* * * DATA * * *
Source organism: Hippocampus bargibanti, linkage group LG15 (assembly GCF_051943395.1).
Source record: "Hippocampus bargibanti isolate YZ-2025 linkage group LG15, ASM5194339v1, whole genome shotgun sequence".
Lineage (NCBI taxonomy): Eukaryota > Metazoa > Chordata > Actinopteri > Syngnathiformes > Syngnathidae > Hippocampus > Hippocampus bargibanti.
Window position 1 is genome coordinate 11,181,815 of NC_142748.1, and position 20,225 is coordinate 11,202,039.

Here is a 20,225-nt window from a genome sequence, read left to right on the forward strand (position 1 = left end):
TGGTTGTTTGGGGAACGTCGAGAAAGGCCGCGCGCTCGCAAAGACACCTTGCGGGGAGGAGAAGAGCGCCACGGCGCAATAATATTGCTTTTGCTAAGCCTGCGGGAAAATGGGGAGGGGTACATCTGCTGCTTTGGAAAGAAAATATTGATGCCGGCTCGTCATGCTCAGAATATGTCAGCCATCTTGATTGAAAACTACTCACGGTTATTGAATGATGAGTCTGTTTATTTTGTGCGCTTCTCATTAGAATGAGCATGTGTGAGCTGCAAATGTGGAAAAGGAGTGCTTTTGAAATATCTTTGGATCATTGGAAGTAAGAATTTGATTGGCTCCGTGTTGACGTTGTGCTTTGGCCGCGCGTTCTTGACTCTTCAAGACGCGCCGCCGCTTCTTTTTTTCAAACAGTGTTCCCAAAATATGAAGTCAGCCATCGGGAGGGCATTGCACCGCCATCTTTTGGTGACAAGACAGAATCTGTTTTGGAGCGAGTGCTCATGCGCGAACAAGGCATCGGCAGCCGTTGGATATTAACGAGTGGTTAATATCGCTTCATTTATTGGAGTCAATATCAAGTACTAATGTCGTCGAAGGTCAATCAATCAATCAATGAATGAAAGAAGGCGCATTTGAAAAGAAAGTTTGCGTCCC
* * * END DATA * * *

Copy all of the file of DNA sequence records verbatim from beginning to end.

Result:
Source organism: Hippocampus bargibanti, linkage group LG15 (assembly GCF_051943395.1).
Source record: "Hippocampus bargibanti isolate YZ-2025 linkage group LG15, ASM5194339v1, whole genome shotgun sequence".
Lineage (NCBI taxonomy): Eukaryota > Metazoa > Chordata > Actinopteri > Syngnathiformes > Syngnathidae > Hippocampus > Hippocampus bargibanti.
Window position 1 is genome coordinate 11,181,815 of NC_142748.1, and position 20,225 is coordinate 11,202,039.

Here is a 20,225-nt window from a genome sequence, read left to right on the forward strand (position 1 = left end):
TGGTTGTTTGGGGAACGTCGAGAAAGGCCGCGCGCTCGCAAAGACACCTTGCGGGGAGGAGAAGAGCGCCACGGCGCAATAATATTGCTTTTGCTAAGCCTGCGGGAAAATGGGGAGGGGTACATCTGCTGCTTTGGAAAGAAAATATTGATGCCGGCTCGTCATGCTCAGAATATGTCAGCCATCTTGATTGAAAACTACTCACGGTTATTGAATGATGAGTCTGTTTATTTTGTGCGCTTCTCATTAGAATGAGCATGTGTGAGCTGCAAATGTGGAAAAGGAGTGCTTTTGAAATATCTTTGGATCATTGGAAGTAAGAATTTGATTGGCTCCGTGTTGACGTTGTGCTTTGGCCGCGCGTTCTTGACTCTTCAAGACGCGCCGCCGCTTCTTTTTTTCAAACAGTGTTCCCAAAATATGAAGTCAGCCATCGGGAGGGCATTGCACCGCCATCTTTTGGTGACAAGACAGAATCTGTTTTGGAGCGAGTGCTCATGCGCGAACAAGGCATCGGCAGCCGTTGGATATTAACGAGTGGTTAATATCGCTTCATTTATTGGAGTCAATATCAAGTACTAATGTCGTCGAAGGTCAATCAATCAATCAATGAATGAAAGAAGGCGCATTTGAAAAGAAAGTTTGCGTCCC